Nancy Stager: Looking at D&I in Broader Ways

Nancy Huntington Stager, the Executive Vice President of Human Resources & Charitable Giving and the Chief Diversity & Inclusion Officer at Eastern Bank, is encouraging everyone to think about diversity and inclusion in a broader ways.

“Diversity is more than just race and gender,” says Stager. “Diversity includes diversity of thought, background, life experience, educational level, sexual orientation, and gender identity. Everyone comes from a different vantage point. The best company decisions come when there are a variety of perspectives available, valued, and included in the decision making.”

Stager explained that a focus on diversity needs to include a focus on inclusion, in terms of building out workforces. She used the imagery of fruit and a fruit salad to further convey how she sees diversity and inclusion.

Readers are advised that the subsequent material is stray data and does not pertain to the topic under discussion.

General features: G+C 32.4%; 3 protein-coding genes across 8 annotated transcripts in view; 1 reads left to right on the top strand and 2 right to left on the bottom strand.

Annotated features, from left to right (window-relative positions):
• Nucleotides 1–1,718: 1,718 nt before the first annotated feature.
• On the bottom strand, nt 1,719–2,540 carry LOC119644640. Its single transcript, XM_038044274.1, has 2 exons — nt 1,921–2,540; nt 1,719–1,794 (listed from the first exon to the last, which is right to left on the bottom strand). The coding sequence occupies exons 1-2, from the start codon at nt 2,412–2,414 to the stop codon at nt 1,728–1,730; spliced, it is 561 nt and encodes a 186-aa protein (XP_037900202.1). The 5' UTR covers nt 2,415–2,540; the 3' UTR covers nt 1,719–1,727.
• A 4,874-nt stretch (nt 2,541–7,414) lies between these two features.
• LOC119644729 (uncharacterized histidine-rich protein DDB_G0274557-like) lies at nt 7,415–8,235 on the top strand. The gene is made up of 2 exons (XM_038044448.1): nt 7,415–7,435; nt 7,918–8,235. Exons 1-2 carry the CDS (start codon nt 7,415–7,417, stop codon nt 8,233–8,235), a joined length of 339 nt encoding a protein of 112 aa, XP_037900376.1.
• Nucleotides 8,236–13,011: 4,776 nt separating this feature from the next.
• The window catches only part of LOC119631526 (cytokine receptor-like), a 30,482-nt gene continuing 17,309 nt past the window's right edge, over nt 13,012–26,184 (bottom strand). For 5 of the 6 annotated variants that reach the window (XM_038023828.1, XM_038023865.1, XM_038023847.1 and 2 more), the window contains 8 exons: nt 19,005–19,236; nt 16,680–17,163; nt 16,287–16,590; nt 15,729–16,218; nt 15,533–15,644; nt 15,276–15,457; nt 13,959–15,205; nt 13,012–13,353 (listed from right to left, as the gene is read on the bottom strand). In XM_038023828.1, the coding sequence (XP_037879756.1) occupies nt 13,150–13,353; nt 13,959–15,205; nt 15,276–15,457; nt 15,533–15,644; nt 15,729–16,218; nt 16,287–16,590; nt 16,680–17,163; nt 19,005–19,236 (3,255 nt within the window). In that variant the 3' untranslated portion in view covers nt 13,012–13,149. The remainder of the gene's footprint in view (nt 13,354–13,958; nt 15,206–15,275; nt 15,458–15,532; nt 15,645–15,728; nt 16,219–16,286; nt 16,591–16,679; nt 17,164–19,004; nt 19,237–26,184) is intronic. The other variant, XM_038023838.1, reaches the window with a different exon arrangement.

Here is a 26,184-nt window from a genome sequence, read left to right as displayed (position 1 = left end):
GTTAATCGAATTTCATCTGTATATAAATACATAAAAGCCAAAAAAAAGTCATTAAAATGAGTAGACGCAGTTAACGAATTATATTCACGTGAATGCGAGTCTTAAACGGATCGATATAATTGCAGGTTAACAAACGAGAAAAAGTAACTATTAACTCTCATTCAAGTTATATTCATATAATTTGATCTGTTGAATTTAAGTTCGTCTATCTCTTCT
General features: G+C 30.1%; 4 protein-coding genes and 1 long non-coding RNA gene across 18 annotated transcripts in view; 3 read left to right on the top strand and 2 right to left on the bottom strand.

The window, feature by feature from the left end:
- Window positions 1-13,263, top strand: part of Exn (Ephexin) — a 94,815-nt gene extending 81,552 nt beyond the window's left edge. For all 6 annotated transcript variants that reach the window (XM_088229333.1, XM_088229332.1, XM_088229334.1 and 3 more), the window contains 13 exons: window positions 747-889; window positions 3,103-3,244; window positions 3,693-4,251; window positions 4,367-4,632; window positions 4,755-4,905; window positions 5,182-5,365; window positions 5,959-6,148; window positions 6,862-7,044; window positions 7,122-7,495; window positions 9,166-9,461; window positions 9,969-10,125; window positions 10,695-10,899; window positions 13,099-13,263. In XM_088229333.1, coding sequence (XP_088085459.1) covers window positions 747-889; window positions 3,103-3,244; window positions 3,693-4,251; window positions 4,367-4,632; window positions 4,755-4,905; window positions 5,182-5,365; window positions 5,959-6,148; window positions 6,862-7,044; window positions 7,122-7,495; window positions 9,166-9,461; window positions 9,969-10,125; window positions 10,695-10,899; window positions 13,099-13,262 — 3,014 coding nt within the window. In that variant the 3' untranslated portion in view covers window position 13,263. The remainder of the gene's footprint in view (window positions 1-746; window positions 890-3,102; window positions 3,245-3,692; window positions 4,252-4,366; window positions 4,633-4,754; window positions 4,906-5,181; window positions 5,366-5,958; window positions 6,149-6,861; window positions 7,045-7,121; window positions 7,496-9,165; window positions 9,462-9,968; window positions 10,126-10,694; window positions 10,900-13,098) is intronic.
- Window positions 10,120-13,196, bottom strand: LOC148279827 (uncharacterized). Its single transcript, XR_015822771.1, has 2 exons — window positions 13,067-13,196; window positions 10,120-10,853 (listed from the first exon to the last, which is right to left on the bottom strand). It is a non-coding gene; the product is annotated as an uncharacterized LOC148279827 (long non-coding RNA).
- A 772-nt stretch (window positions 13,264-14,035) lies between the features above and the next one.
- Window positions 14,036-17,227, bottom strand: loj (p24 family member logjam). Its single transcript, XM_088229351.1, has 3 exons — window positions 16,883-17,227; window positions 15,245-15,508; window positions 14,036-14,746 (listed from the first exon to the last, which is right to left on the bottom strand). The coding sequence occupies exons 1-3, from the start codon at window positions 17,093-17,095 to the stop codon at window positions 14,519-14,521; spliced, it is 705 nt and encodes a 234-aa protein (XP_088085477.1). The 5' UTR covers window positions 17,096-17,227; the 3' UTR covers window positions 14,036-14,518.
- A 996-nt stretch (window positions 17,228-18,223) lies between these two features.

“Having diversity is like having individual fruit. Inclusion is like having the fruit salad,” she says. “Get all those fruit pieces to work together to create something new, a tasty blend beyond the separate, distinct, whole fruit.”

For Stager, diversity and inclusion are two sides of the same coin—inclusion without diversity is no better than diversity without inclusion. It’s about ensuring that employees feel valued, included and that their opinions matter. It is because of our differences that we can make the best decisions.

At Eastern Bank, diversity and inclusion also extend beyond the workplace. Eastern Bank innovates across multiple dimensions from the board level, through innovative products, services provided, and community advocacy. They’ve also expanded supplier diversity and Eastern Bank and beyond through a new foundation—the Foundation for Business Equity.

Stager urges diversity and inclusion leaders to look beyond the numbers: “It’s not just a numbers game—don’t think of this as just workforce development or even supplier diversity. The face of Boston, Massachusetts, and New England has changed and will continue to evolve, our companies not only need to keep up, we need to lead.”